Forest Profiles

ARMANDO McDONALD
Professor of wood chemistry and wood composites
University of Idaho


"We must constantly be current and develop new ideas that progress into new products and processes."

In the University of Idaho Forest Products Research Lab, New Zealand native Armando "Mac" MacDonald works with exciting possibilities for the future of the wood industry. "There are huge opportunities from bio-fuels research to develop new
composite materials that have a low carbon footprint,
" he says. "A wood chemist works on understanding the chemistry
of wood as a material and how this relates to its properties such as strength or what impact lumber drying has on
air quality.
"
Armando's U of I lab focuses on fundamental and applied research. "In fundamental research we investigate a new
process or phenomenon to understand what is happening from a chemistry or wood science perspective. This research
is typically done by a graduate student,
" he explains. "In applied research we take our research from the lab bench, and
we go from a proof of concept (or prototype) and help industry make it a reality by helping to launch a new product or
process. Applied research has an impact on the forest industry.
"
As a child in Dunedin on New Zealand's South Island, Armando loved pulling apart things like lawnmowers, radios, etc.
to see how they worked. Then he'd rebuild them. This curiosity eventually forged his pathway toward chemistry.
"I still have a fascination for pulling things apart and rebuilding," he says, "and that is why I spend my off hours doing
car restoration. I have two ongoing projects---a '66 Plymouth Barracuda and a '66 Chrysler 300.
" This childhood fetish
for tinkering and analyzing led Armando to the University of Otago in Dunedin where he earned his Bachelor and Master
of Science degrees. The latter focused on polysaccharides (carbohydrates) from a native plant called the "cabbage tree."
He then worked as a carbohydrate chemist at the Forest Research Institute in Rotorua on the North Island.
"Since wood is 70 percent polysaccharide, my academic background positioned me to work in wood chemistry," he explains.
"I started work on a cellulosic ethanol project and progressed onto wood pulp fiber treatments for enhanced paper quality."
Desiring more education, Armando moved on to Toronto, Canada, where, in 1993, he completed his PhD degree in bacterial
chemistry at Yorktown University.
In his thesis, entitled "Lipopolysaccharides from Campylobacter," he focused on determining the chemical structure of a surface
bacteria responsible for food poisoning and other infection-based syndromes affecting the immune system. The goal for this
research was to understand the workings of the bacteria and subsequently develop a vaccine to fight its effects.
After returning for eight more years of research in New Zealand, he began his present position at the U of I
in 2001.
Like most university professors, Armando juggles his duties. In addition to research, his responsibilities
extend from teaching and mentoring undergraduate and graduate students to writing grant
proposals to fund research projects. One year alone, his efforts helped net $200,000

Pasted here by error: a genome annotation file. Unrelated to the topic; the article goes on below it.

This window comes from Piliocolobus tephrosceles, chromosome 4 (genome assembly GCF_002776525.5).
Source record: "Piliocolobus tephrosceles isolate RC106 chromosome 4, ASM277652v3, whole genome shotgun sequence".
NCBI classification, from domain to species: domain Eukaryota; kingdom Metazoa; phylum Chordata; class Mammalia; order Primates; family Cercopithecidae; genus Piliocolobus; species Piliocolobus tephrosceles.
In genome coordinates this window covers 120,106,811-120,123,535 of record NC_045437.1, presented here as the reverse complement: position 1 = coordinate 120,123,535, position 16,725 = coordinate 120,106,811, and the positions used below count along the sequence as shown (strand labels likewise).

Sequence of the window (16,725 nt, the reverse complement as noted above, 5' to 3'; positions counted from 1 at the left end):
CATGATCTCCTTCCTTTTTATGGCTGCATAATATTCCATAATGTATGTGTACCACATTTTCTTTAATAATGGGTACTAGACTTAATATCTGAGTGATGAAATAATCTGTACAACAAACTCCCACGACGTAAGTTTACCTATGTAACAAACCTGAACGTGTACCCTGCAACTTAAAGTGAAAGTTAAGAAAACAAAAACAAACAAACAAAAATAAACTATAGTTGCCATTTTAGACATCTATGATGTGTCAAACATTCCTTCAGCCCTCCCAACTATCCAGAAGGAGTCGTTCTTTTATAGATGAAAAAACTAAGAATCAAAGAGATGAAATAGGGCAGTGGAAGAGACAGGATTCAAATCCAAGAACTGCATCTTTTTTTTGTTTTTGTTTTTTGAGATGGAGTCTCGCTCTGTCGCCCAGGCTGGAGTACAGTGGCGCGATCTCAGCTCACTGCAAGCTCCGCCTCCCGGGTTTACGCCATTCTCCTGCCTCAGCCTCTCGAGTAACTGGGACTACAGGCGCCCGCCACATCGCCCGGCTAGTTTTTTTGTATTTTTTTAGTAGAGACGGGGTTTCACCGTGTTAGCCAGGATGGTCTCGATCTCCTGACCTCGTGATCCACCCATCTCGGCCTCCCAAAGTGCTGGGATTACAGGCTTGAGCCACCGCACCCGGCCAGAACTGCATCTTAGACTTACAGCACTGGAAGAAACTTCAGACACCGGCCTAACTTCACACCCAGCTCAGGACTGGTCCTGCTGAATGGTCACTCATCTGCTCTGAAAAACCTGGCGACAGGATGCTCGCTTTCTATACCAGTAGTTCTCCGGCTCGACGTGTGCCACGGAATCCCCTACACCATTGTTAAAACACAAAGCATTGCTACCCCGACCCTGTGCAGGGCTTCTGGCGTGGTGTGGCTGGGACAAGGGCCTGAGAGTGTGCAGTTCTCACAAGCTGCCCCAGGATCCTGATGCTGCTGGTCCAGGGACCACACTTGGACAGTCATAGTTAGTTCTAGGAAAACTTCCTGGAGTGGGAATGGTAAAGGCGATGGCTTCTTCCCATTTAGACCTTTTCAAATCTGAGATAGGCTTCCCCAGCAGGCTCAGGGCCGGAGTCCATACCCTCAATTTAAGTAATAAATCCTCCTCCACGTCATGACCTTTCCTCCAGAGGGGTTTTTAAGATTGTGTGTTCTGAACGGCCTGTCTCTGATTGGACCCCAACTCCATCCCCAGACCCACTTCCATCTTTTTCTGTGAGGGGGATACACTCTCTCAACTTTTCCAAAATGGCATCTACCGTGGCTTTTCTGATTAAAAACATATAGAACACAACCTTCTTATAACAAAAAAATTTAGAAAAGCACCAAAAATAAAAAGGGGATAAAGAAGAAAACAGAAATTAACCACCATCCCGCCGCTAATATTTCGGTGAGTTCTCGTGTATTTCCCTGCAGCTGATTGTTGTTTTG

worth of grants for U of I research. He has authored extensive publications, focusing
on topics dealing with wood behavior, use and influences.
A portion of his time goes to extension programs, "helping the forest products
industry with processing issues (such as air emissions) and developing new
products from low grade lumber and sawdust residues.
" He also travels,
attending meetings or speaking on wood-related topics at conferences
throughout the country and the world. "The perks are interacting with
people both regionally and internationally,
" he says. "This gives a broad
perspective of the global forest products industry.
"
Armando says his greatest satisfaction comes from undergraduate
and graduate students who have matured over their tenure with
his department. As for his own career choice, he enjoys wood
chemistry "because the job is constantly changing and is very
challenging. [We must] constantly be current
and develop new ideas that progress into
new products and processes.
" In looking
toward its future, he believes the
traditional markets of lumber, paper
and composites will continue to
be commodity driven. He also
sees biofuels (pellets,
bio-oils, ethanol, etc.),
chemicals as
by/co-products from
the biofuels industry
and niche-based
materials (bioplastics,
enhanced wood and
biocomposites) as emerging aspects of the industry. "I work in both areas (traditional and emerging). Idaho needs to be grounded in producing base products and products of the future," he advises. "This will give us our competitive advantage. The industry has to invest in the future to survive and not be dependent solely on the housing market."

Want to know more?

º General information about University of Idaho College of Natural Resources
http://www.uidaho.edu/cnr

º Overview of offerings at U of I Department of Wood Products
http://www.cnrhome.uidaho.edu/forp

º Service and Research Equipment Available at the U of I Wood Products Lab
http://www.cnrhome.uidaho.edu/forp/equip

º USFS Forest Products Research Lab
http://www.fpl.fs.fed.us/

º Forest Products Society
http://www.forestprod.org/

º U of I Forest Products Society Student Club
http://www.uihome.uidaho.edu/default.aspx?pid=73754


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